Social media form a space within which the most trivial everyday experiences can not only be shared, but also staged and marketed in terms of beauty, perfection, and effectivity. Influencers never have bad days – at least they don’t publish Instagram photos of them. While the trend to excessively optimized self-presentation may pass, our emotional bond with digital devices and platforms, as well as the attendant economization of social relations, has long since penetrated all areas of life. Increasingly differentiated evaluation and control of user behavior enables applications which, as Harald Welzer writes, promise relief from our merely human, all-too-deficient capabilities. It effectively constitutes a colonial regime that imposes internalization of the given order in the forms of self-constraint and self-compulsion. Employing autoethnography, performance, and satire, the films in Self Share explore ambivalent YouTube phenomena, selfie culture, and artificial intelligence, playing with attempts to escape algorithmic norms through waywardness.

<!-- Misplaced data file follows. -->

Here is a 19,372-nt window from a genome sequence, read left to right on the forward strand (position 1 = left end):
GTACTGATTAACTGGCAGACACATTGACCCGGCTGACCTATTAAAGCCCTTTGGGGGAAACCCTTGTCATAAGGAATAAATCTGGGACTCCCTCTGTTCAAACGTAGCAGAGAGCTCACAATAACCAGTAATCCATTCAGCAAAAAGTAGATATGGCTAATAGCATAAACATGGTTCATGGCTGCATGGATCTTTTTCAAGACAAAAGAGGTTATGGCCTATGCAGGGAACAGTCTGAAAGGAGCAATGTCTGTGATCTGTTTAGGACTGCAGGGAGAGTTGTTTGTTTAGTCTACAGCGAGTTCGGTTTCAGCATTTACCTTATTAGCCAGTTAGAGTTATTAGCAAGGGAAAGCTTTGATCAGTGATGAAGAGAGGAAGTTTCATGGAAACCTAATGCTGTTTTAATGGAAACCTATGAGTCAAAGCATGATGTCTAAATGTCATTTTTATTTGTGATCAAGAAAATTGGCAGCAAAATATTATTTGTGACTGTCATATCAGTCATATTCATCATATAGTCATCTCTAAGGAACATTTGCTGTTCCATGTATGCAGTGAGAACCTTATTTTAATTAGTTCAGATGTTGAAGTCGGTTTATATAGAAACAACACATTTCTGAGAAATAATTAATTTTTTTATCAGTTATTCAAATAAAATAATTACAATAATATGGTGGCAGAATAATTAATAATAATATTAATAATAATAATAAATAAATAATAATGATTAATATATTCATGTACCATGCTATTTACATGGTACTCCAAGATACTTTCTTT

Subsequently, a talk will take place with Sylvie Boisseau, Frank Westermeyer, and Tobias Yves Zintel, moderated by Florian Wüst.